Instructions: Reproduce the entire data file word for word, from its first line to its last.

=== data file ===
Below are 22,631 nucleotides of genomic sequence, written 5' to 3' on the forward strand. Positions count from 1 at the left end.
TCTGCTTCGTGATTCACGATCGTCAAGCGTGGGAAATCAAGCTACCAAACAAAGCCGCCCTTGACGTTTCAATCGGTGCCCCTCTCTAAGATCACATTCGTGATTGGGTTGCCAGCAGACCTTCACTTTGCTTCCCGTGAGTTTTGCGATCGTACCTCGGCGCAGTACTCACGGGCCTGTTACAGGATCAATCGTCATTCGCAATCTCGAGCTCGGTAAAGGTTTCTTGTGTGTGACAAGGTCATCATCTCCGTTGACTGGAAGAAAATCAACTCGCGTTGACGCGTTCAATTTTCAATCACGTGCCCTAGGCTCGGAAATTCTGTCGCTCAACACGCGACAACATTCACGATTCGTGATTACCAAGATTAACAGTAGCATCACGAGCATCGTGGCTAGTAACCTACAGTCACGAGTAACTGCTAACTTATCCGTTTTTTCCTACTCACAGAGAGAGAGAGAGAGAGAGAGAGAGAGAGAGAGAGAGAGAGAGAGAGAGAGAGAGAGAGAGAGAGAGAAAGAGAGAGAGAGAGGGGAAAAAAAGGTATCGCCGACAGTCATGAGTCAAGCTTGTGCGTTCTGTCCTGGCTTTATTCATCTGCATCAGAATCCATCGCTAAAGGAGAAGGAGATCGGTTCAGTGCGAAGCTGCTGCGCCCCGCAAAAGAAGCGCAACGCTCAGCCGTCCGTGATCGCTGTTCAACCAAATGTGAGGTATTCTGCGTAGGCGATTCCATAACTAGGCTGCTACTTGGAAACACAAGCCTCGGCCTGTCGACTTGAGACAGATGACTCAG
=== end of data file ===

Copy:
Below are 22,631 nucleotides of genomic sequence, written 5' to 3' on the forward strand. Positions count from 1 at the left end.
TCTGCTTCGTGATTCACGATCGTCAAGCGTGGGAAATCAAGCTACCAAACAAAGCCGCCCTTGACGTTTCAATCGGTGCCCCTCTCTAAGATCACATTCGTGATTGGGTTGCCAGCAGACCTTCACTTTGCTTCCCGTGAGTTTTGCGATCGTACCTCGGCGCAGTACTCACGGGCCTGTTACAGGATCAATCGTCATTCGCAATCTCGAGCTCGGTAAAGGTTTCTTGTGTGTGACAAGGTCATCATCTCCGTTGACTGGAAGAAAATCAACTCGCGTTGACGCGTTCAATTTTCAATCACGTGCCCTAGGCTCGGAAATTCTGTCGCTCAACACGCGACAACATTCACGATTCGTGATTACCAAGATTAACAGTAGCATCACGAGCATCGTGGCTAGTAACCTACAGTCACGAGTAACTGCTAACTTATCCGTTTTTTCCTACTCACAGAGAGAGAGAGAGAGAGAGAGAGAGAGAGAGAGAGAGAGAGAGAGAGAGAGAGAGAGAGAGAGAGAGAAAGAGAGAGAGAGAGGGGAAAAAAAGGTATCGCCGACAGTCATGAGTCAAGCTTGTGCGTTCTGTCCTGGCTTTATTCATCTGCATCAGAATCCATCGCTAAAGGAGAAGGAGATCGGTTCAGTGCGAAGCTGCTGCGCCCCGCAAAAGAAGCGCAACGCTCAGCCGTCCGTGATCGCTGTTCAACCAAATGTGAGGTATTCTGCGTAGGCGATTCCATAACTAGGCTGCTACTTGGAAACACAAGCCTCGGCCTGTCGACTTGAGACAGATGACTCAG